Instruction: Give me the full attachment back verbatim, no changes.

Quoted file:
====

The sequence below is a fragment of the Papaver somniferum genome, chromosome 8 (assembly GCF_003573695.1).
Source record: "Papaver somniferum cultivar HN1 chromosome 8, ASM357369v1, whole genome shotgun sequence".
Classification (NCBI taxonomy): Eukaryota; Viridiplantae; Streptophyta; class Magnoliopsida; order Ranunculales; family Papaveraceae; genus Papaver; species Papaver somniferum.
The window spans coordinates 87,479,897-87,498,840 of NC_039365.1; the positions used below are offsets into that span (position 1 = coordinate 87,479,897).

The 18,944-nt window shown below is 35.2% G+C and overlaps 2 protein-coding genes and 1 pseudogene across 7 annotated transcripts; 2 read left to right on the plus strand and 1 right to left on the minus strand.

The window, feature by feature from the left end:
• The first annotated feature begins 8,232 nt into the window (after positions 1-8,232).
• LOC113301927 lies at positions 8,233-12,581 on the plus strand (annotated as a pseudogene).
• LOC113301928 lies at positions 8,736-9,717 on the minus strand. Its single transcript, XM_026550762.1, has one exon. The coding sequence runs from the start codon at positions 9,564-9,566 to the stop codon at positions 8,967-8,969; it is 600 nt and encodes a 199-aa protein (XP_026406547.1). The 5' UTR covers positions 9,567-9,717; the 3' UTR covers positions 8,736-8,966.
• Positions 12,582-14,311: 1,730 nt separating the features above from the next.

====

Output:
The sequence below is a fragment of the Papaver somniferum genome, chromosome 8 (assembly GCF_003573695.1).
Source record: "Papaver somniferum cultivar HN1 chromosome 8, ASM357369v1, whole genome shotgun sequence".
Classification (NCBI taxonomy): Eukaryota; Viridiplantae; Streptophyta; class Magnoliopsida; order Ranunculales; family Papaveraceae; genus Papaver; species Papaver somniferum.
The window spans coordinates 87,479,897-87,498,840 of NC_039365.1; the positions used below are offsets into that span (position 1 = coordinate 87,479,897).

The 18,944-nt window shown below is 35.2% G+C and overlaps 2 protein-coding genes and 1 pseudogene across 7 annotated transcripts; 2 read left to right on the plus strand and 1 right to left on the minus strand.

The window, feature by feature from the left end:
• The first annotated feature begins 8,232 nt into the window (after positions 1-8,232).
• LOC113301927 lies at positions 8,233-12,581 on the plus strand (annotated as a pseudogene).
• LOC113301928 lies at positions 8,736-9,717 on the minus strand. Its single transcript, XM_026550762.1, has one exon. The coding sequence runs from the start codon at positions 9,564-9,566 to the stop codon at positions 8,967-8,969; it is 600 nt and encodes a 199-aa protein (XP_026406547.1). The 5' UTR covers positions 9,567-9,717; the 3' UTR covers positions 8,736-8,966.
• Positions 12,582-14,311: 1,730 nt separating the features above from the next.